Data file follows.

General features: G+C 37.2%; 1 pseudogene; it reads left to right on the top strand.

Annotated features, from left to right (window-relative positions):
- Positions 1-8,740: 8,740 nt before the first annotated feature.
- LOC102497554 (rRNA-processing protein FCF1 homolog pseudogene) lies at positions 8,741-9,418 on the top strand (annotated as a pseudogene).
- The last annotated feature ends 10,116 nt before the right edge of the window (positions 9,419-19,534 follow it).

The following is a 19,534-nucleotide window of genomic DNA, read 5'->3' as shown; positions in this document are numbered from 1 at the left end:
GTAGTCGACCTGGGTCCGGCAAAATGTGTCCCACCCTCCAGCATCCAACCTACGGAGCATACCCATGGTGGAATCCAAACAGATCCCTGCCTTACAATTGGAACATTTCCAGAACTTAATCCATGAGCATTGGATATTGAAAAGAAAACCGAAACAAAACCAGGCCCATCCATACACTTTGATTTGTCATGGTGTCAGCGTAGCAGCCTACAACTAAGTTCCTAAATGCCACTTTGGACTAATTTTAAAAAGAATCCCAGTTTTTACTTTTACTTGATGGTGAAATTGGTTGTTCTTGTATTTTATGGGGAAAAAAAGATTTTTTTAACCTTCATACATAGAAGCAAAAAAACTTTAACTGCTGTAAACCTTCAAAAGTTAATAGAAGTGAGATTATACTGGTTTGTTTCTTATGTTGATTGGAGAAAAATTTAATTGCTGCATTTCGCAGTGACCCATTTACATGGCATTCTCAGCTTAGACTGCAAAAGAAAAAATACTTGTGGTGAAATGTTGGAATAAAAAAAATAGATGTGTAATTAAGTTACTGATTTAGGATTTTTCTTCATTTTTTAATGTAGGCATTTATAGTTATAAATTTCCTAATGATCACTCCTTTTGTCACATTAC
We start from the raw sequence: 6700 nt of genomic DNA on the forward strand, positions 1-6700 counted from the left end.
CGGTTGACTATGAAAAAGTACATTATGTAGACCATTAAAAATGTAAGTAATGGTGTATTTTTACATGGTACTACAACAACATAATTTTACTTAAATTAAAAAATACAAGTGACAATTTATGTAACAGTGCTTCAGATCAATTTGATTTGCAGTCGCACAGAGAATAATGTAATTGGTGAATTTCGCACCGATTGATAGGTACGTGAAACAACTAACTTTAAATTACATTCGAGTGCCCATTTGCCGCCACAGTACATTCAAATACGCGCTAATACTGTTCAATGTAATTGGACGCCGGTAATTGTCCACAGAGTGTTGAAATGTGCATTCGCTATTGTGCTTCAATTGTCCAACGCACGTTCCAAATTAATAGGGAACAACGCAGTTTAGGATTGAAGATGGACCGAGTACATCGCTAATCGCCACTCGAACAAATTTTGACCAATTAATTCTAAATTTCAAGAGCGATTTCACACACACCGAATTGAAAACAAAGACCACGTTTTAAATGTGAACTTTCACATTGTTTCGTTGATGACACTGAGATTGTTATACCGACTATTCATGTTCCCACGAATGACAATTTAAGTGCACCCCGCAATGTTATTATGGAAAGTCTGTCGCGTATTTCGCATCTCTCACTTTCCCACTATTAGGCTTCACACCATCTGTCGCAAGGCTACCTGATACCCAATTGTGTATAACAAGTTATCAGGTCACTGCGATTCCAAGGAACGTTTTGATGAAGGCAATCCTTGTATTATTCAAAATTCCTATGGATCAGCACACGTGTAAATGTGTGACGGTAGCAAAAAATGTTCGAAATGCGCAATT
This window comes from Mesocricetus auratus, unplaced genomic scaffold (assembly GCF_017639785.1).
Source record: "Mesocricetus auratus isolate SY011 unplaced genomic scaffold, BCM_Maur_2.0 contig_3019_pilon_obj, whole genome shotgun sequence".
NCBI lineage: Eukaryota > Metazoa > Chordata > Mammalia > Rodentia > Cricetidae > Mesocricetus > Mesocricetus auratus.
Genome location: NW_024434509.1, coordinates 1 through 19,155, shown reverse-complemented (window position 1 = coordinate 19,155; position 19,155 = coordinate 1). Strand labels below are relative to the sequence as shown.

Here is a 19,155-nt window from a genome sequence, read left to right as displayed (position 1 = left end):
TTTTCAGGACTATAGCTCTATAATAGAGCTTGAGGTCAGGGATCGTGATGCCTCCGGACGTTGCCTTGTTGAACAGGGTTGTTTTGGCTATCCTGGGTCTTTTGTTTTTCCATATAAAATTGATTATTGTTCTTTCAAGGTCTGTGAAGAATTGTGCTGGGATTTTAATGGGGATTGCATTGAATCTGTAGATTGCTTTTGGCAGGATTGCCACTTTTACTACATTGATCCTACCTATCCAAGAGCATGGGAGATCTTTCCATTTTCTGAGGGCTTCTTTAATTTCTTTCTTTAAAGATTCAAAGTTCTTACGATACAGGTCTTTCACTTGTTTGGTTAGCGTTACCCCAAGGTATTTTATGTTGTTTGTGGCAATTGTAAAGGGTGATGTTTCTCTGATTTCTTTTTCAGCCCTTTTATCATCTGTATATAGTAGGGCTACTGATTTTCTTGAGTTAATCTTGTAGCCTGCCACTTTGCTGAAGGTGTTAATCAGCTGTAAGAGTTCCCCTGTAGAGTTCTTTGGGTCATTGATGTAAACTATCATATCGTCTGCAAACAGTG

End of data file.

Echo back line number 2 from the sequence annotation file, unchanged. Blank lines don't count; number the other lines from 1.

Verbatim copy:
Annotated features, from left to right (window-relative positions):